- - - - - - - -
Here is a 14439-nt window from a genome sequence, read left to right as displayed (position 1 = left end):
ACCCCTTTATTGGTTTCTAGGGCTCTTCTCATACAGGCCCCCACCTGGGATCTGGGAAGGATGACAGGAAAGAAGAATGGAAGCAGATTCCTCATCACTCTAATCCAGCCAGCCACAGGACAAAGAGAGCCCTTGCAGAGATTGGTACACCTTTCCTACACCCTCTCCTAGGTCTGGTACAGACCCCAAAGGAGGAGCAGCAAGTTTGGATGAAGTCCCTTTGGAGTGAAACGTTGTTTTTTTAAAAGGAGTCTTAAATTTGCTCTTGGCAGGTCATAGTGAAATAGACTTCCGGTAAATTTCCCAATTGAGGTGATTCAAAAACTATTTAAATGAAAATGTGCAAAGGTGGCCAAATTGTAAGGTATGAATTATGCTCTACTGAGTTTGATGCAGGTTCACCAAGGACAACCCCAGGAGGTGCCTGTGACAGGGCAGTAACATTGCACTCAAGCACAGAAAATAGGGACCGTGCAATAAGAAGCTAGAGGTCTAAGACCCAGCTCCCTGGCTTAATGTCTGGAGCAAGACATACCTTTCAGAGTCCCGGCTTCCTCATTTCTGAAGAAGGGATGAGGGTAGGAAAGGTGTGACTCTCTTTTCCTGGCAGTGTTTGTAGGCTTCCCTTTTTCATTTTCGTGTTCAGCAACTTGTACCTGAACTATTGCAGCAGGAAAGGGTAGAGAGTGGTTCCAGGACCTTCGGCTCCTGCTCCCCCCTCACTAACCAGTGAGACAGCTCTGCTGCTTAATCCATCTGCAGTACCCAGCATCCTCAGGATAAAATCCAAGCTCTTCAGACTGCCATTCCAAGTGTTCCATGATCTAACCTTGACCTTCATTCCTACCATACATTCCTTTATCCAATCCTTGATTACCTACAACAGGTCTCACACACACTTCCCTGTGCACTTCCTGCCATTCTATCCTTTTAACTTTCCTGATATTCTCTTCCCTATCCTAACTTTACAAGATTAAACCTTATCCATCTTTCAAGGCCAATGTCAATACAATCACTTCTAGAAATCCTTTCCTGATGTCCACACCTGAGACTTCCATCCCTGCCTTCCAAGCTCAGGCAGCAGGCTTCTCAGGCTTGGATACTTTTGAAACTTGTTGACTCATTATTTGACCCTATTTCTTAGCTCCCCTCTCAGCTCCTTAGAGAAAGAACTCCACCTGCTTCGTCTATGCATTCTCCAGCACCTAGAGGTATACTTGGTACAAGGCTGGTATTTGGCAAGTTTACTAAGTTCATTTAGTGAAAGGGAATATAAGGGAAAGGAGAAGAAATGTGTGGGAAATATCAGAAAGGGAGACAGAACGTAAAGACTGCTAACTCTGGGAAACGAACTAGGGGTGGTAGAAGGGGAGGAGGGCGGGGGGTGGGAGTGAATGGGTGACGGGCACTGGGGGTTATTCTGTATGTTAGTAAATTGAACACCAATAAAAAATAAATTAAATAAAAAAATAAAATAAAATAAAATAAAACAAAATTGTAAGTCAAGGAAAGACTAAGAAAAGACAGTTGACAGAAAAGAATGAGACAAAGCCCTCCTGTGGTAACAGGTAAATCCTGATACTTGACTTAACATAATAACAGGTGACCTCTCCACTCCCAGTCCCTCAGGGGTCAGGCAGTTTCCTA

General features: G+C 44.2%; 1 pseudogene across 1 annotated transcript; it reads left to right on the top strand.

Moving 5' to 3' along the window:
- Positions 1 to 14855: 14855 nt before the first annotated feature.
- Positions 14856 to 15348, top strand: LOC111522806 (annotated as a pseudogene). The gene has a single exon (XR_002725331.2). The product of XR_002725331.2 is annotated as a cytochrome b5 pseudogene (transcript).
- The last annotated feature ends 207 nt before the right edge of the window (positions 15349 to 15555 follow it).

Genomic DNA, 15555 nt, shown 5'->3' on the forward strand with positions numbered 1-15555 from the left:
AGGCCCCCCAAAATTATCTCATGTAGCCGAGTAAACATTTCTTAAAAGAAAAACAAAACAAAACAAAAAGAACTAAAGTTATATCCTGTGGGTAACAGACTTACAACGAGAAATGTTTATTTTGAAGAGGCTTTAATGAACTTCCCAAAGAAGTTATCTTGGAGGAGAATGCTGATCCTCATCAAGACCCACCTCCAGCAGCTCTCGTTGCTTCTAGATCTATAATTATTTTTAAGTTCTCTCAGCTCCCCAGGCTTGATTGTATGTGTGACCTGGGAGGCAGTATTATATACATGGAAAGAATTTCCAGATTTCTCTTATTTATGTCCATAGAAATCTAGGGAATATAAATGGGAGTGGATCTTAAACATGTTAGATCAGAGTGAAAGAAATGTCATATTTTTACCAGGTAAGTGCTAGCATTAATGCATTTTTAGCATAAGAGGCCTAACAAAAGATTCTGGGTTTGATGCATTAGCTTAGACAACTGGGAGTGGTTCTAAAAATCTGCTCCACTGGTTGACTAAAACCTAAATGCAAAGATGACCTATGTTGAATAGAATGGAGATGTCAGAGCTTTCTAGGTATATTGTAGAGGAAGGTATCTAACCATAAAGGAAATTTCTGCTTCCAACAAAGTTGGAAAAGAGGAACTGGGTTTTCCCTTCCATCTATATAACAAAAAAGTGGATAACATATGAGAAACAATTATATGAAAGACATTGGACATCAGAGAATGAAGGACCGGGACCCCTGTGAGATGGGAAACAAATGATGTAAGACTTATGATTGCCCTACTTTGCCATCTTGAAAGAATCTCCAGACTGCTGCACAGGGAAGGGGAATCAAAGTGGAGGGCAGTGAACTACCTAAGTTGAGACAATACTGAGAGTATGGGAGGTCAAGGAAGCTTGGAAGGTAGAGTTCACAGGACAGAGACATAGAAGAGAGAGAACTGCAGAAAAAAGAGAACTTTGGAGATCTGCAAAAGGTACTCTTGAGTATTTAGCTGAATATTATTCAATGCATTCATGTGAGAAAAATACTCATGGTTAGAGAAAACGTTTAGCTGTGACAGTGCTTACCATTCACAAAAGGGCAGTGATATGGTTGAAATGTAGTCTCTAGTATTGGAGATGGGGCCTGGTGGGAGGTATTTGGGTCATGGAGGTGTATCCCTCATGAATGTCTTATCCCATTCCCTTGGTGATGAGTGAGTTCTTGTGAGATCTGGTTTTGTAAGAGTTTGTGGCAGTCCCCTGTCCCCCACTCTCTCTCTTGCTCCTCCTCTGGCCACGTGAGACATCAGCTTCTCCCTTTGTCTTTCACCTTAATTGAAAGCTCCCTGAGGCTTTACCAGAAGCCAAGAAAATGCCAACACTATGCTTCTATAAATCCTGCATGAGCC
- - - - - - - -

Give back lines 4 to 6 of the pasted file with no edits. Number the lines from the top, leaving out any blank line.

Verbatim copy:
Moving 5' to 3' along the window:
- Positions 1 to 14855: 14855 nt before the first annotated feature.
- Positions 14856 to 15348, top strand: LOC111522806 (annotated as a pseudogene). The gene has a single exon (XR_002725331.2). The product of XR_002725331.2 is annotated as a cytochrome b5 pseudogene (transcript).